Aw, how sickeningly cute. The “warm and relaxed learning environment” in the United States is the reason Japanese companies have to hire college graduates in the US to do the same jobs their high school graduates can do in Japan.
“This is not good writing posture!” Dr. Hochman exclaimed. Small children should write at desks, she believes. And while she isn’t arguing for a return to the grammar lessons of yesteryear — she knows sentence diagramming leaves most students confused and disengaged — she does believe that children should spend time filling out worksheets with exercises like the one below, which demonstrates how simple conjunctions like “but,” “because” and “so” add complexity to a thought.
A return to the grammar lessons of yesteryear would do the whole world a favor.
Students are given the root clause, and must complete the sentence with a new clause following each conjunction:
Fractions are like decimals because they are all parts of wholes.
Fractions are like decimals, but they are written differently.
Fractions are like decimals, so they can be used interchangeably.
And this is modern American writing class? First graders can do this. Or at least they used to be able to.
Along the way, students are learning to recall meaningful content from math, social studies, science and literature.
Yeah, because they learn so much accurate information in all those other classes.
Is my sarcasm still working?
By middle school, teachers should be crafting essay questions that prompt sophisticated writing; not “What were the events leading up to the Civil War?” — which could result in a list — but “Trace the events leading up to the Civil War,” which requires a historical narrative of cause and effect.
The first question getting a list as an answer would only be wrong if the prompt actually gave the instructions to give a paragraph answer. The first question is fine by itself; it’s only the lesson prompts and teachers’ instructions that would make it a problem.
“Freewriting, hoping that children will learn or gain a love of writing, hasn’t worked,” Dr. Hochman told the teachers, many of whom work in low-income neighborhoods.
Hell, I could have told you that.
She doesn’t believe that children learn to write well through plumbing their own experiences in a journal, and she applauds the fact that the Common Core asks students to do more writing about what they’ve read, and less about their own lives.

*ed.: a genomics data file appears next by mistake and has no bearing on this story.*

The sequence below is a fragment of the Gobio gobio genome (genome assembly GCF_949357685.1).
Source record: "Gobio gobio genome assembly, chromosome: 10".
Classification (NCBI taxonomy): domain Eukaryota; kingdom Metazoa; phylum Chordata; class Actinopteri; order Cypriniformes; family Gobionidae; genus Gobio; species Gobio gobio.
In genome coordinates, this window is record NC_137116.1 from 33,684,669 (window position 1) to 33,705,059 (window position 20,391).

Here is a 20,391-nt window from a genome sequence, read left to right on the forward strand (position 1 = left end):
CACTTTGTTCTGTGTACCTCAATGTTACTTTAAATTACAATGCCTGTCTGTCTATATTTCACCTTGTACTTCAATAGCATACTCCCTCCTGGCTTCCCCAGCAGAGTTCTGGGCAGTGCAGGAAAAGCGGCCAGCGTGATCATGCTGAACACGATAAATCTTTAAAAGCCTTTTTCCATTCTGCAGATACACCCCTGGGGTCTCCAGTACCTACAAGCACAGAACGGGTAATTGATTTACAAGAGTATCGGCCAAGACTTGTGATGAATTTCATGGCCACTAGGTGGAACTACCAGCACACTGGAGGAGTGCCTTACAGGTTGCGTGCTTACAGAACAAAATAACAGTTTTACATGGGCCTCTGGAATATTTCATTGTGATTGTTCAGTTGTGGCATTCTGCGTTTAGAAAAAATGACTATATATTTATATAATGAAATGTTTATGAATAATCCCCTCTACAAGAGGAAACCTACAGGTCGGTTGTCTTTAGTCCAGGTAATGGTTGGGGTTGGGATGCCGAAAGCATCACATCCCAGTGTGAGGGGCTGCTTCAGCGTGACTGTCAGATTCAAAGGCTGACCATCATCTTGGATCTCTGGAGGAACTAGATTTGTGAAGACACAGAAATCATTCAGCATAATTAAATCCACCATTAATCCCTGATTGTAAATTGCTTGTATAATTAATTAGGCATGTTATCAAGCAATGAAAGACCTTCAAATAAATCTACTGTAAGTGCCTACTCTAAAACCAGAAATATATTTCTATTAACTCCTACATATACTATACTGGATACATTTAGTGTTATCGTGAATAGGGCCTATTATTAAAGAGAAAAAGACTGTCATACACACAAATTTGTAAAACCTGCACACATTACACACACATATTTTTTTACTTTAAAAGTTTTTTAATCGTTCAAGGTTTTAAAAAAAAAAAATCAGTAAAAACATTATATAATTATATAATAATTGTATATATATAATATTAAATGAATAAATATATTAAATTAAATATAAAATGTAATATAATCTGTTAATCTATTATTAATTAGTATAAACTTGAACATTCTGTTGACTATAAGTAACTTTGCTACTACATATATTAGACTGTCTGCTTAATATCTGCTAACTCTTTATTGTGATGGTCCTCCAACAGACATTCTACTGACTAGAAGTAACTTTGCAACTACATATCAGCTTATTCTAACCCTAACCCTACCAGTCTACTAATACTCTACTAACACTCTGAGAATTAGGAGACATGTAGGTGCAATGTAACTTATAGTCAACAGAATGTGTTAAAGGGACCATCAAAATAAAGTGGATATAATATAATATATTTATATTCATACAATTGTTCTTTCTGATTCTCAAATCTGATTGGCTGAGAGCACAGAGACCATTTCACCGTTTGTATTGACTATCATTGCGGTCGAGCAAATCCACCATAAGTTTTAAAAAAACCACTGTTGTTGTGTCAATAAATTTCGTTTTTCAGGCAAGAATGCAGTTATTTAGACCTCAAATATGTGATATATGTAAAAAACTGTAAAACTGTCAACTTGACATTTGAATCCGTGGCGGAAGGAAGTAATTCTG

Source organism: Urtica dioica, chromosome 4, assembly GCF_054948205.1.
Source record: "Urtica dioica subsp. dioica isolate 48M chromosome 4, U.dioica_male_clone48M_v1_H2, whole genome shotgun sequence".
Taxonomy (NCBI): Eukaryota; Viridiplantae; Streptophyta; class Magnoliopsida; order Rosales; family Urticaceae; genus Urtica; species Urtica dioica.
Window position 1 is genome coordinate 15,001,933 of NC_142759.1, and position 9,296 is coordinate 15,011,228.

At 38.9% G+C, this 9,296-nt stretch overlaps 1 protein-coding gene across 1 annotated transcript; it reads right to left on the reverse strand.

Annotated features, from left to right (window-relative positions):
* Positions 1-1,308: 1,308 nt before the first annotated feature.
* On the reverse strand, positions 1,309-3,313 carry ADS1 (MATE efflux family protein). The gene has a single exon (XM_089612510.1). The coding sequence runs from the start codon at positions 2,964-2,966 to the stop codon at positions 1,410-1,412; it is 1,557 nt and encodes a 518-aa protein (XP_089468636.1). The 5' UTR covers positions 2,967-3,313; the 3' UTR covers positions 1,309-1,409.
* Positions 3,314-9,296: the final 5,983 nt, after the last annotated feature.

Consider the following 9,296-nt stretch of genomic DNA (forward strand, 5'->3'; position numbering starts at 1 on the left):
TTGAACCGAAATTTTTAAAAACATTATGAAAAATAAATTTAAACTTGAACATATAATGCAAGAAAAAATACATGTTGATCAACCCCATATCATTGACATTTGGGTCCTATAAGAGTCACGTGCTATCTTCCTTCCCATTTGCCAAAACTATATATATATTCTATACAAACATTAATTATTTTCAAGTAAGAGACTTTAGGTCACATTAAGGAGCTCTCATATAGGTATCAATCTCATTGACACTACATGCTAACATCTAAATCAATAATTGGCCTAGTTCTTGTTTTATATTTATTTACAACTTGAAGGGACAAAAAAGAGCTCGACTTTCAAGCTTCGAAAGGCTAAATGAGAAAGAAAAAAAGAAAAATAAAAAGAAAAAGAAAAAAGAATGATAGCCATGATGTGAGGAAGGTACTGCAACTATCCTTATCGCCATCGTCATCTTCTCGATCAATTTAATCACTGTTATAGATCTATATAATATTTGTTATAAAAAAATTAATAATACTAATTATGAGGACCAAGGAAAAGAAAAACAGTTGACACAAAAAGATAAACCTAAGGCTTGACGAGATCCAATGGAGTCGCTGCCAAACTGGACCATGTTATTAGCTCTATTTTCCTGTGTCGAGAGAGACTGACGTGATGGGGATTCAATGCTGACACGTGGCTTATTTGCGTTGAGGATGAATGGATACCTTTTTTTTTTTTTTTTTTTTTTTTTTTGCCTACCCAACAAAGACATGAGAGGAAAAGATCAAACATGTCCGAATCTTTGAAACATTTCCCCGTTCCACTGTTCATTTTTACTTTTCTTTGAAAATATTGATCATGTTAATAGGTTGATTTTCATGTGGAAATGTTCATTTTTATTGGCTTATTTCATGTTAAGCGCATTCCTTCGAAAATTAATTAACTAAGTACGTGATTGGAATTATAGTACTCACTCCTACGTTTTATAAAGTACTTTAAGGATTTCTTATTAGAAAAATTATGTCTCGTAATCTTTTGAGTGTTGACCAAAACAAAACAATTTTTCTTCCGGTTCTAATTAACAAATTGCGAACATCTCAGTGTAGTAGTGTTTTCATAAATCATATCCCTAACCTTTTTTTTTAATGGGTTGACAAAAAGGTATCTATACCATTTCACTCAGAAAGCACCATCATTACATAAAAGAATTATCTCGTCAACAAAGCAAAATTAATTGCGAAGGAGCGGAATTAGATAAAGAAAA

Oh, plug Common Core. Go right ahead. That doesn’t make it any better.
“I call it a move away from child-centered writing,” she said approvingly, and away from what she considers facile assignments, like writing a poem “about a particular something they may have observed 10 minutes ago out of the window.”
You can’t write a poem until you can write prose. Once again, you’re expecting students to sprint before they can crawl.
“I don’t mean to be dismissive,” she continued, “but every instructional minute has its purpose.”
You need to look up the word “dismissive” before you use it. That particular word has absolutely nothing to do with the rest of your sentence. But then again, how can you be expected to know that? Nobody taught you how to write, either.
Her training session lacks the fun and interactivity of the Long Island Writing Project, because it is less about prompting teachers to write and chat with colleagues and more about the sometimes dry work of preparing worksheets and writing assignments that reinforce basic concepts. Nevertheless, many teachers who learn Dr. Hochman’s strategies become devotees.
Reinforcing basic concepts? That’s good. You SAY you’re doing that, but I haven’t seen it yet.
Molly Cudahy, who teaches fifth-grade special education at the Truesdell Education Campus, a public school in Washington, D.C., said she appreciates Dr. Hochman’s explicit and technical approach. She thought it would free her students’ voices, not constrain them. At her school, 100 percent of students come from low-income families. “When we try to do creative and journal writing,” she said, “students don’t have the tools to put their ideas on paper.”
I just said that. I can’t believe it took this many words into this article for someone to finally point that out.
You have to have the tools before you can make that work of art.
Then again, the definition of “art” has changed recently.
So maybe I shouldn’t use that as an example.